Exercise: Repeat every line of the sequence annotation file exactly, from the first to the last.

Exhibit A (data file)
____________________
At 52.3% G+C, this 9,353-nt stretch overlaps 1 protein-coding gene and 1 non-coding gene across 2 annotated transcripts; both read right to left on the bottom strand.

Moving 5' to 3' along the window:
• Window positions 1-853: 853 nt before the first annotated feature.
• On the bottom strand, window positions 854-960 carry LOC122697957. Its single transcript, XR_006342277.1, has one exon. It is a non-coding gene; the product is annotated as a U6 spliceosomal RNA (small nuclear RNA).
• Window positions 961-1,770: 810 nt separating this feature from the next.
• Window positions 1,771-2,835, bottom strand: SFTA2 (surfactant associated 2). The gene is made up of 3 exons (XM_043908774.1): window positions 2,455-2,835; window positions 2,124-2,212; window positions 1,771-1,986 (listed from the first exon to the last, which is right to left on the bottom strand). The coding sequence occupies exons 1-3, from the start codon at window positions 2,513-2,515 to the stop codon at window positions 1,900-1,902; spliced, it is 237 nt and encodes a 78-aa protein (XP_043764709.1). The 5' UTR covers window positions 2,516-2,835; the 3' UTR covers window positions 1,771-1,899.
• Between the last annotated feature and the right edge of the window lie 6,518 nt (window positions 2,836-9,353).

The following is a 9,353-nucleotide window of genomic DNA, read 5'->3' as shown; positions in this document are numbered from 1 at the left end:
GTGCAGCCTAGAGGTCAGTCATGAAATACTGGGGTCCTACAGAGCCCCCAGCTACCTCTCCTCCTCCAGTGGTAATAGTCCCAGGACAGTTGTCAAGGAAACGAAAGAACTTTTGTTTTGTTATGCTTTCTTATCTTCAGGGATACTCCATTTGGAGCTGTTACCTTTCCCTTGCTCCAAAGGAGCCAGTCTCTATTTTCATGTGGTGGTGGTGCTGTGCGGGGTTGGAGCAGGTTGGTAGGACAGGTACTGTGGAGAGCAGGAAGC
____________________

At 52.3% G+C, this 9,353-nt stretch overlaps 1 protein-coding gene and 1 non-coding gene across 2 annotated transcripts; both read right to left on the bottom strand.

Moving 5' to 3' along the window:
• Window positions 1-853: 853 nt before the first annotated feature.
• On the bottom strand, window positions 854-960 carry LOC122697957. Its single transcript, XR_006342277.1, has one exon. It is a non-coding gene; the product is annotated as a U6 spliceosomal RNA (small nuclear RNA).
• Window positions 961-1,770: 810 nt separating this feature from the next.
• Window positions 1,771-2,835, bottom strand: SFTA2 (surfactant associated 2). The gene is made up of 3 exons (XM_043908774.1): window positions 2,455-2,835; window positions 2,124-2,212; window positions 1,771-1,986 (listed from the first exon to the last, which is right to left on the bottom strand). The coding sequence occupies exons 1-3, from the start codon at window positions 2,513-2,515 to the stop codon at window positions 1,900-1,902; spliced, it is 237 nt and encodes a 78-aa protein (XP_043764709.1). The 5' UTR covers window positions 2,516-2,835; the 3' UTR covers window positions 1,771-1,899.
• Between the last annotated feature and the right edge of the window lie 6,518 nt (window positions 2,836-9,353).

The following is a 9,353-nucleotide window of genomic DNA, read 5'->3' as shown; positions in this document are numbered from 1 at the left end:
GTGCAGCCTAGAGGTCAGTCATGAAATACTGGGGTCCTACAGAGCCCCCAGCTACCTCTCCTCCTCCAGTGGTAATAGTCCCAGGACAGTTGTCAAGGAAACGAAAGAACTTTTGTTTTGTTATGCTTTCTTATCTTCAGGGATACTCCATTTGGAGCTGTTACCTTTCCCTTGCTCCAAAGGAGCCAGTCTCTATTTTCATGTGGTGGTGGTGCTGTGCGGGGTTGGAGCAGGTTGGTAGGACAGGTACTGTGGAGAGCAGGAAGC